Jeanette Henkelmann, Dina Wiersbicki, Hanno Steinke, Timm Denecke, Christoph-Eckhard Heyde, Anna Voelker

March 2022, pp 1 - 7 Original Article Read Full Article 10.1007/s00586-022-07153-7

First Online: 11 March 2022


Intraforaminal ligaments (IFL) are of great interest to anatomists and clinicians to fully understand the detailed anatomy of the neuroforamina and to diagnose unclear radicular symptoms. Studies published until now have described radiological imaging of the IFLs using magnetic resonance imaging (MRI) on donor bodies. In the present study, we investigated the detectability of lumbar IFLs in vivo in adults using the high spatial resolution of the constructive interference in steady state (CISS) sequence.


A total of 14 patients were studied using a 1.5 T MRI scanner. The lumbar spine was imaged using the parasagittal CISS sequence, and the detectability of the IFLs was assessed for each lumbar level. All image datasets were analyzed by a radiologist, an orthopedic surgeon, and an anatomist. Interrater reliability was expressed as Fleiss’ Kappa. Using a single data set, a three-dimensional (3D) model was created to map the location of the IFLs within the intervertebral foramen (IF) and the immediate surrounding vessels.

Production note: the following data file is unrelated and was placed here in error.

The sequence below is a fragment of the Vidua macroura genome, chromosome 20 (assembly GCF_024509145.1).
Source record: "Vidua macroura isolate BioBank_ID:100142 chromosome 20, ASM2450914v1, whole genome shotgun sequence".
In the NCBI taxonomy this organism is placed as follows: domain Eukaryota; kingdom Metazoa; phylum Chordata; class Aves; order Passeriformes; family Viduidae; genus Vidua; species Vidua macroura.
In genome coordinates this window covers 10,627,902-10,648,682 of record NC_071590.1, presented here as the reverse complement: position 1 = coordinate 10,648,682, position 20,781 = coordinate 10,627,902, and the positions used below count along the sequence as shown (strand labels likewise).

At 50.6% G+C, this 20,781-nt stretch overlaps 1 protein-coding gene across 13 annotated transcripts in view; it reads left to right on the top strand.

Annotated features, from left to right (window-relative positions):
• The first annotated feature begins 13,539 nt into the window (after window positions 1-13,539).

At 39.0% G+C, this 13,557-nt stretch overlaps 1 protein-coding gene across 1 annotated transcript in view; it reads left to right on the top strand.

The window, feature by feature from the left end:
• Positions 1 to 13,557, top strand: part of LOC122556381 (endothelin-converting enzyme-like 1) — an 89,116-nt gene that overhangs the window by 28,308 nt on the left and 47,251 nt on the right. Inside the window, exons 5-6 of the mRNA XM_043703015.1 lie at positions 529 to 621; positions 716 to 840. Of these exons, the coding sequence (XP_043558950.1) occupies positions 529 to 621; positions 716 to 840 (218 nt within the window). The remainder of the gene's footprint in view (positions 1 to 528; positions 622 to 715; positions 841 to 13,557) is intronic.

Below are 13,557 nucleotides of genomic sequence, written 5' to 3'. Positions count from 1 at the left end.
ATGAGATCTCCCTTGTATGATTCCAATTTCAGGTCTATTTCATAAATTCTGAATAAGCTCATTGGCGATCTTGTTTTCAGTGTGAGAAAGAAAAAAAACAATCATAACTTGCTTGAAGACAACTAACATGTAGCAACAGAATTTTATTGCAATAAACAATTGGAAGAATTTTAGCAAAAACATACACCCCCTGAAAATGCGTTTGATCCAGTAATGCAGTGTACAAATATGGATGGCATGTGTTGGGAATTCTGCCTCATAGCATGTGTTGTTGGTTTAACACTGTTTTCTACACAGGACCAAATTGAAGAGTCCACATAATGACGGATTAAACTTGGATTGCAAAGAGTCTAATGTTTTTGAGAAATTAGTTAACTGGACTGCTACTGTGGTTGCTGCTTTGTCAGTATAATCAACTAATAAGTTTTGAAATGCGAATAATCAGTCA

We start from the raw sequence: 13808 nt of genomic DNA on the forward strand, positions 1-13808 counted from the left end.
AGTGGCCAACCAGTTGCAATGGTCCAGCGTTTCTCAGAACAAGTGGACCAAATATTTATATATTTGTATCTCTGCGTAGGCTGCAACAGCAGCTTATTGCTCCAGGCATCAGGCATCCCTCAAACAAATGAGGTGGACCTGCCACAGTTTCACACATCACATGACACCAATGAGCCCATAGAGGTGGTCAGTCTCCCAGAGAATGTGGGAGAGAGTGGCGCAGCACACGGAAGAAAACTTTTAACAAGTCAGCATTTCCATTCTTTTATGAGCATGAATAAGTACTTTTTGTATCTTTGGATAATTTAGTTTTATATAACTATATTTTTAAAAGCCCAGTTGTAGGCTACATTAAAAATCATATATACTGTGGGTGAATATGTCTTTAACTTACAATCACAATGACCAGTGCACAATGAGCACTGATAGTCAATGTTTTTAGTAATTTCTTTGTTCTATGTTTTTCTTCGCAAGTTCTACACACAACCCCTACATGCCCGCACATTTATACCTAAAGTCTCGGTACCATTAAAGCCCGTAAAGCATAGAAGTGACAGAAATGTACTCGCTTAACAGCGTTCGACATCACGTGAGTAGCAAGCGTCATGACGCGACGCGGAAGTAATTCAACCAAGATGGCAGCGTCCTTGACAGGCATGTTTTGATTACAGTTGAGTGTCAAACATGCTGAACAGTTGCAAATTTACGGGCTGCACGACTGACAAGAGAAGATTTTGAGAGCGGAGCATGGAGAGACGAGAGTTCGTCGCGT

Overall, the radiologist was able to detect IFLs in 60% of all imaged IFs, the orthopedic surgeon in 62%, and the anatomist in 66%. Fleiss’ Kappa for the various segments varies from 0.71 for L4/5 up to 0.90 for L3/4.


Lumbar IFLs were successfully detected in vivo in every patient. The detection frequency varied from 42–86% per IF. We demonstrated reproducible imaging of the IFLs on MRI, with good interrater reliability. The present study was a launching point for further clinical studies investigating the potential impact of altered IFLs on radicular pain.

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